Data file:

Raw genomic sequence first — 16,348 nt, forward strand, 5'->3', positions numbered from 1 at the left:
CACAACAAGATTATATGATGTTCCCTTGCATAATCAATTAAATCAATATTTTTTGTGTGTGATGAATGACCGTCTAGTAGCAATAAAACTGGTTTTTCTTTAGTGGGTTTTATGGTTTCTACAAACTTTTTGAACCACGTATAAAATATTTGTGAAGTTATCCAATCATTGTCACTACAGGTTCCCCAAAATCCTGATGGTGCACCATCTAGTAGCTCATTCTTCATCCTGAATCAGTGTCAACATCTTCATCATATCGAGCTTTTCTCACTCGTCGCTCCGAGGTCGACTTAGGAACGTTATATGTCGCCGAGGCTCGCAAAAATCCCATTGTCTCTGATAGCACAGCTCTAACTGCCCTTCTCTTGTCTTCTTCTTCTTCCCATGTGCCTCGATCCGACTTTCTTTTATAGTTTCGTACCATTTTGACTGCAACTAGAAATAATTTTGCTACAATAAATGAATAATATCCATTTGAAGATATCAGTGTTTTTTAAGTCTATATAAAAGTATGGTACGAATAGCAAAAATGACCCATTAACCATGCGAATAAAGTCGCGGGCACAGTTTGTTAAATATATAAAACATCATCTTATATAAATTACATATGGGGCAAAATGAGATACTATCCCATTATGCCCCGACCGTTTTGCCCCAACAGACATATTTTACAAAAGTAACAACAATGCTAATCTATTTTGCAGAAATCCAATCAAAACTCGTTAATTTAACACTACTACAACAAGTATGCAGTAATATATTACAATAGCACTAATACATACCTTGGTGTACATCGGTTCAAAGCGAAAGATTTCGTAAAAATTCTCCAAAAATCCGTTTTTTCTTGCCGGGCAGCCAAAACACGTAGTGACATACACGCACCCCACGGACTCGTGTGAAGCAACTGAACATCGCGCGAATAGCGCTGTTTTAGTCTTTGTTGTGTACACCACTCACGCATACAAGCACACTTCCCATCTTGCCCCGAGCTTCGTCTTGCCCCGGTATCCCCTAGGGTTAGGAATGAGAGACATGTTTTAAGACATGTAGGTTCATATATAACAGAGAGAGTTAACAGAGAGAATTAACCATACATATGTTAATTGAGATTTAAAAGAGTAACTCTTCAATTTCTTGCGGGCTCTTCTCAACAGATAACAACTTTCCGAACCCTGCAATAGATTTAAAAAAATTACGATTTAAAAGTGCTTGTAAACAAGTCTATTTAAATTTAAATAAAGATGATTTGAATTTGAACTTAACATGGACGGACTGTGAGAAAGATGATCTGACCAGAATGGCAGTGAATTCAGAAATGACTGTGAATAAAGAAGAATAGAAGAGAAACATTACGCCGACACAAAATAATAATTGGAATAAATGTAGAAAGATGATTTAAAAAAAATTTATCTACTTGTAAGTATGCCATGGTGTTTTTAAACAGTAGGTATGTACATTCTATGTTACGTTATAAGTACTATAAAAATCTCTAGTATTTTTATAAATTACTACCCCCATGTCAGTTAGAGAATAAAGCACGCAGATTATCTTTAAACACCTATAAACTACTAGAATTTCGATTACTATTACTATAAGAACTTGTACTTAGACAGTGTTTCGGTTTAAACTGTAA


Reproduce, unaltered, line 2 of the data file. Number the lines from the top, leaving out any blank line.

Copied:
CACAACAAGATTATATGATGTTCCCTTGCATAATCAATTAAATCAATATTTTTTGTGTGTGATGAATGACCGTCTAGTAGCAATAAAACTGGTTTTTCTTTAGTGGGTTTTATGGTTTCTACAAACTTTTTGAACCACGTATAAAATATTTGTGAAGTTATCCAATCATTGTCACTACAGGTTCCCCAAAATCCTGATGGTGCACCATCTAGTAGCTCATTCTTCATCCTGAATCAGTGTCAACATCTTCATCATATCGAGCTTTTCTCACTCGTCGCTCCGAGGTCGACTTAGGAACGTTATATGTCGCCGAGGCTCGCAAAAATCCCATTGTCTCTGATAGCACAGCTCTAACTGCCCTTCTCTTGTCTTCTTCTTCTTCCCATGTGCCTCGATCCGACTTTCTTTTATAGTTTCGTACCATTTTGACTGCAACTAGAAATAATTTTGCTACAATAAATGAATAATATCCATTTGAAGATATCAGTGTTTTTTAAGTCTATATAAAAGTATGGTACGAATAGCAAAAATGACCCATTAACCATGCGAATAAAGTCGCGGGCACAGTTTGTTAAATATATAAAACATCATCTTATATAAATTACATATGGGGCAAAATGAGATACTATCCCATTATGCCCCGACCGTTTTGCCCCAACAGACATATTTTACAAAAGTAACAACAATGCTAATCTATTTTGCAGAAATCCAATCAAAACTCGTTAATTTAACACTACTACAACAAGTATGCAGTAATATATTACAATAGCACTAATACATACCTTGGTGTACATCGGTTCAAAGCGAAAGATTTCGTAAAAATTCTCCAAAAATCCGTTTTTTCTTGCCGGGCAGCCAAAACACGTAGTGACATACACGCACCCCACGGACTCGTGTGAAGCAACTGAACATCGCGCGAATAGCGCTGTTTTAGTCTTTGTTGTGTACACCACTCACGCATACAAGCACACTTCCCATCTTGCCCCGAGCTTCGTCTTGCCCCGGTATCCCCTAGGGTTAGGAATGAGAGACATGTTTTAAGACATGTAGGTTCATATATAACAGAGAGAGTTAACAGAGAGAATTAACCATACATATGTTAATTGAGATTTAAAAGAGTAACTCTTCAATTTCTTGCGGGCTCTTCTCAACAGATAACAACTTTCCGAACCCTGCAATAGATTTAAAAAAATTACGATTTAAAAGTGCTTGTAAACAAGTCTATTTAAATTTAAATAAAGATGATTTGAATTTGAACTTAACATGGACGGACTGTGAGAAAGATGATCTGACCAGAATGGCAGTGAATTCAGAAATGACTGTGAATAAAGAAGAATAGAAGAGAAACATTACGCCGACACAAAATAATAATTGGAATAAATGTAGAAAGATGATTTAAAAAAAATTTATCTACTTGTAAGTATGCCATGGTGTTTTTAAACAGTAGGTATGTACATTCTATGTTACGTTATAAGTACTATAAAAATCTCTAGTATTTTTATAAATTACTACCCCCATGTCAGTTAGAGAATAAAGCACGCAGATTATCTTTAAACACCTATAAACTACTAGAATTTCGATTACTATTACTATAAGAACTTGTACTTAGACAGTGTTTCGGTTTAAACTGTAA